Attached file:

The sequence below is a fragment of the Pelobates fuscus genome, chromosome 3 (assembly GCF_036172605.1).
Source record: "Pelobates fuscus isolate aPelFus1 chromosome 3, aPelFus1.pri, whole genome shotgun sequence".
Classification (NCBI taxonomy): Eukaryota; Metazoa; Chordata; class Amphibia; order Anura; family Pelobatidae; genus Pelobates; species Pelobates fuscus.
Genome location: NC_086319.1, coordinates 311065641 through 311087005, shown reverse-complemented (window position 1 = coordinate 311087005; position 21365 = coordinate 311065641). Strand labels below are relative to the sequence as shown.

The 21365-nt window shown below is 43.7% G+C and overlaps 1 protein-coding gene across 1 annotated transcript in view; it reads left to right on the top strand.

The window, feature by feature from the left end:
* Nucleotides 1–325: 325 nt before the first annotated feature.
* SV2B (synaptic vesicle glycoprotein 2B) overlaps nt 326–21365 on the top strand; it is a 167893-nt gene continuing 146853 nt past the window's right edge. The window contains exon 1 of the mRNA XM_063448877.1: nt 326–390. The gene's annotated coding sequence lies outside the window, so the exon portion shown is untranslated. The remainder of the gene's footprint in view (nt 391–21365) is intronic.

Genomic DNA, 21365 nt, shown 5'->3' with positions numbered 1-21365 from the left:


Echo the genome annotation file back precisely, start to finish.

The sequence below is a fragment of the Pelobates fuscus genome, chromosome 3 (assembly GCF_036172605.1).
Source record: "Pelobates fuscus isolate aPelFus1 chromosome 3, aPelFus1.pri, whole genome shotgun sequence".
Classification (NCBI taxonomy): Eukaryota; Metazoa; Chordata; class Amphibia; order Anura; family Pelobatidae; genus Pelobates; species Pelobates fuscus.
Genome location: NC_086319.1, coordinates 311065641 through 311087005, shown reverse-complemented (window position 1 = coordinate 311087005; position 21365 = coordinate 311065641). Strand labels below are relative to the sequence as shown.

The 21365-nt window shown below is 43.7% G+C and overlaps 1 protein-coding gene across 1 annotated transcript in view; it reads left to right on the top strand.

The window, feature by feature from the left end:
* Nucleotides 1–325: 325 nt before the first annotated feature.
* SV2B (synaptic vesicle glycoprotein 2B) overlaps nt 326–21365 on the top strand; it is a 167893-nt gene continuing 146853 nt past the window's right edge. The window contains exon 1 of the mRNA XM_063448877.1: nt 326–390. The gene's annotated coding sequence lies outside the window, so the exon portion shown is untranslated. The remainder of the gene's footprint in view (nt 391–21365) is intronic.

Genomic DNA, 21365 nt, shown 5'->3' with positions numbered 1-21365 from the left: